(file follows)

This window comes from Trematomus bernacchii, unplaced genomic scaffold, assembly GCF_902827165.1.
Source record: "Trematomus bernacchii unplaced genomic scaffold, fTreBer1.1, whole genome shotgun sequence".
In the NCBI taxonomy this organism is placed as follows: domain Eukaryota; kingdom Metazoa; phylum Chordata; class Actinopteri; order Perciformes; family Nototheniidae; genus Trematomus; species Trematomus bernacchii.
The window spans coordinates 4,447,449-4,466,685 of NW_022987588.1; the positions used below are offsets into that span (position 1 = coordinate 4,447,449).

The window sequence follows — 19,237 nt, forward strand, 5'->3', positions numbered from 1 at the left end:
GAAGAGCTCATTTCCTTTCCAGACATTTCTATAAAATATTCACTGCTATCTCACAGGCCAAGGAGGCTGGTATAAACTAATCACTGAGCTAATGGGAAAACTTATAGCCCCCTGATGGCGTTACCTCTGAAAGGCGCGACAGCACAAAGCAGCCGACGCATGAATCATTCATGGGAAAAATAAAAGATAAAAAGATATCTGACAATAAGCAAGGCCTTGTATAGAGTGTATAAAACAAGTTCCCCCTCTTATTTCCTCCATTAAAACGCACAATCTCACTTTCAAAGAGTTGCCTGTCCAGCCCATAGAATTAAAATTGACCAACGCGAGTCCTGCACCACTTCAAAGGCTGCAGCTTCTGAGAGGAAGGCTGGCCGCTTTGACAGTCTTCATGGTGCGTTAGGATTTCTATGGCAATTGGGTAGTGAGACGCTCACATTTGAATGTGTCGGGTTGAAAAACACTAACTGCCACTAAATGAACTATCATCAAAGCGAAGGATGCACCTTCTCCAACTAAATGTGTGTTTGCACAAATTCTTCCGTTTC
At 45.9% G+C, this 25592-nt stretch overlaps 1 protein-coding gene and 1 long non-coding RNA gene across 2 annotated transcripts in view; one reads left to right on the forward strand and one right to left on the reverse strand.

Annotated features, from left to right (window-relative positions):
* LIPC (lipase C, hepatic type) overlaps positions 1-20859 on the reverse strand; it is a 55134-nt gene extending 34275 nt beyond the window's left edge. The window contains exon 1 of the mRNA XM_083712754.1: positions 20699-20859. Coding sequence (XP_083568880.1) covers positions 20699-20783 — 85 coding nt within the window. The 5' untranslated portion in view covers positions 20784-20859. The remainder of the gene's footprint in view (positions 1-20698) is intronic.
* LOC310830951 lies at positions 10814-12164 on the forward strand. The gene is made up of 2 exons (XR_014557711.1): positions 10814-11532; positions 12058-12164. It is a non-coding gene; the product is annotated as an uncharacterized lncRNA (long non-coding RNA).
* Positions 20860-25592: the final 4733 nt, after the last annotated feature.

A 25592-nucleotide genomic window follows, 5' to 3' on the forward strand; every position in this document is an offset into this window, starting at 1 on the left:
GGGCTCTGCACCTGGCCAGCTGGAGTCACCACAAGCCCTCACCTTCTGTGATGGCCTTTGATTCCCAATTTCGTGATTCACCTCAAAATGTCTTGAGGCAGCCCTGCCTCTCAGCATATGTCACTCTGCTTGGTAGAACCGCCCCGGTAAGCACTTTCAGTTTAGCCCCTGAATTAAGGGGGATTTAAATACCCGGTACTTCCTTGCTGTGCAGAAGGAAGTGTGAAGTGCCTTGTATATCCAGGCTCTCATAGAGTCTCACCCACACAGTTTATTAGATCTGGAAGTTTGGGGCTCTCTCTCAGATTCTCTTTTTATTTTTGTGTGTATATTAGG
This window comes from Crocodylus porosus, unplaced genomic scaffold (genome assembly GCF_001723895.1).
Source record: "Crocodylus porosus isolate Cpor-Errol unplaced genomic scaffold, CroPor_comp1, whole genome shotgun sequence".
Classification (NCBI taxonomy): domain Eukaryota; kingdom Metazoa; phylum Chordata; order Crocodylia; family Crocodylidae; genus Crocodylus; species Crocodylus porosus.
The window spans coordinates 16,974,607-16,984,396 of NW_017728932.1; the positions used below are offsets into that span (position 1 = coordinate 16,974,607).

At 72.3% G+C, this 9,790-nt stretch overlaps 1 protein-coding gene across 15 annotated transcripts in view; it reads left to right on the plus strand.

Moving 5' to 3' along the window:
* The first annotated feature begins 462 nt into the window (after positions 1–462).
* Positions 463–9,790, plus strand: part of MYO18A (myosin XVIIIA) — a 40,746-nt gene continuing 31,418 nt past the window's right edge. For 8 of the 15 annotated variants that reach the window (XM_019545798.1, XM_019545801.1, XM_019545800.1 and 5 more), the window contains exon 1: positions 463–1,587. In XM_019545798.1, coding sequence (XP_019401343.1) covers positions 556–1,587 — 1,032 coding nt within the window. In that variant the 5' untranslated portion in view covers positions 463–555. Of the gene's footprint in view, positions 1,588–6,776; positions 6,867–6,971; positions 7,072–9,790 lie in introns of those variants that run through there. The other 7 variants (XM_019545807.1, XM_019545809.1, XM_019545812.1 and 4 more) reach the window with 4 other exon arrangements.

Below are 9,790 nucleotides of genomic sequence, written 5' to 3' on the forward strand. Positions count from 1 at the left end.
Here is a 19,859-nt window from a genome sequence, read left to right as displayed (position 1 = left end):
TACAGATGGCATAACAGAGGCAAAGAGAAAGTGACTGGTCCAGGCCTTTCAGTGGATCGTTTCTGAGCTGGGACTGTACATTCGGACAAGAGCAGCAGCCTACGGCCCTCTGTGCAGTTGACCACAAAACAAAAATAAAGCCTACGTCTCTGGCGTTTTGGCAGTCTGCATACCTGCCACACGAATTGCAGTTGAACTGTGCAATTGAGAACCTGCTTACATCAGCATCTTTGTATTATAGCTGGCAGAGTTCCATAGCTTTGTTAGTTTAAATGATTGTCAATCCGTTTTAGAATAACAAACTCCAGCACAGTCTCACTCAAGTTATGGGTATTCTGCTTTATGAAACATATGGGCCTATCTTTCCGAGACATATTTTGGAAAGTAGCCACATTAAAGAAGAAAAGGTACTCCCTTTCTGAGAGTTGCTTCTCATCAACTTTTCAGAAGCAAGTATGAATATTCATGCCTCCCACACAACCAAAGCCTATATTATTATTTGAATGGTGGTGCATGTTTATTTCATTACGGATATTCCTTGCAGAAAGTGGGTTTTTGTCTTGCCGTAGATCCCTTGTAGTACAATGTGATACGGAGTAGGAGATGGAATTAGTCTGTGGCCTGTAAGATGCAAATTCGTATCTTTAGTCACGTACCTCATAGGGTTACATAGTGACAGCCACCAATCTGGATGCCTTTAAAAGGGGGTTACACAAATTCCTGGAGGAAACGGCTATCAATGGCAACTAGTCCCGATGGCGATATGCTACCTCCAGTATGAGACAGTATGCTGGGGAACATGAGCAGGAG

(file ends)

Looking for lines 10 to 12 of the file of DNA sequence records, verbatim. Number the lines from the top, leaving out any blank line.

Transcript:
* LOC310830951 lies at positions 10814-12164 on the forward strand. The gene is made up of 2 exons (XR_014557711.1): positions 10814-11532; positions 12058-12164. It is a non-coding gene; the product is annotated as an uncharacterized lncRNA (long non-coding RNA).
* Positions 20860-25592: the final 4733 nt, after the last annotated feature.

A 25592-nucleotide genomic window follows, 5' to 3' on the forward strand; every position in this document is an offset into this window, starting at 1 on the left: